New Jersey Paying Another $16 Million to Families of Covid Patients

Republicans in New Jersey are questioning what the Gov. Murphy administration is hiding after it announced Friday a nearly $16 million payout for the families of Covid patients who died in veterans homes.

The new settlement comes after the state agreed to pay $53 million to 119 families whose loved ones died due to alleged mishandling of the Covid outbreak in New Jersey.

“The Administration just continues to pay out taxpayer money for nursing home deaths without any public scrutiny,” said Senator Joe Pennacchio. “How many more secret settlements will they try to hide from taxpayers?”

“This Administration is being protected by political allies in the Legislature,” he added. “Nursing home victims deserve better, and the taxpayers have the right to know the details of these settlements.”

In May of 2020, Pennacchio exposed orders issued by the Murphy administration that forced nursing homes to accept COVID-positive patients from hospitals. The directives from the Department of Health prohibited long-term care facilities from testing patients for COVID-19 prior to admission.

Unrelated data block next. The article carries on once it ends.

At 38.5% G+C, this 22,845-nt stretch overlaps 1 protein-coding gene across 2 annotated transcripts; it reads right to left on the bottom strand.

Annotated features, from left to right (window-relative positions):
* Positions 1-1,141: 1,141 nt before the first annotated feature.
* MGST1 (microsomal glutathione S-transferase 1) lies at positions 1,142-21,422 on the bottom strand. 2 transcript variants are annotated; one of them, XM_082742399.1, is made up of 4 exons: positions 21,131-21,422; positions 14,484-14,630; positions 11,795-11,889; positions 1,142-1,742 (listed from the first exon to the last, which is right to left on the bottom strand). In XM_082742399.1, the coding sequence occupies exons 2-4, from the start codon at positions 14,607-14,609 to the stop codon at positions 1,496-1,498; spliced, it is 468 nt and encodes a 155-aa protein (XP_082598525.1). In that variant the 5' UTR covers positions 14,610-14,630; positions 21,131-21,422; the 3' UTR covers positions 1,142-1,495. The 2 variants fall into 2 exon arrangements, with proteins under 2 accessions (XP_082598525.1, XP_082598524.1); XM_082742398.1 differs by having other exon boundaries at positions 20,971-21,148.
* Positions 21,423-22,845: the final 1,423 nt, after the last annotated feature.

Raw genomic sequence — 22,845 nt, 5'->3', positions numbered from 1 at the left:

To understand why those and other disastrous orders were issued, Pennacchio introduced a resolution that, if adopted, would have convene an investigative Senate Select Committee on the Executive Branch’s Response to the COVID-19 Pandemic.

Senate Democrats blocked his efforts to bring the resolution, SR-68, up for a vote by the New Jersey Senate on five separate occasions over 19 months.

“Sadly, Democrats in the Legislature have been fully complicit in this cover-up,” a frustrated Pennacchio said. “The Democrats initially agreed to join us in a bipartisan investigation, but that quickly changed when the Administration pressured them not to start digging. It’s disappointing Democrats showed none of the courage of the veterans whose deaths they refuse to investigate.”

“Without the information of what the settlements were based on we have no idea what role the state guidelines played in the tragedies. This information is vital,” Pennacchio said. “State public policy applied to all state nursing homes – almost 500 of them. How much affect did policy have on the loss of 10,000 poor souls in senior facilities.”

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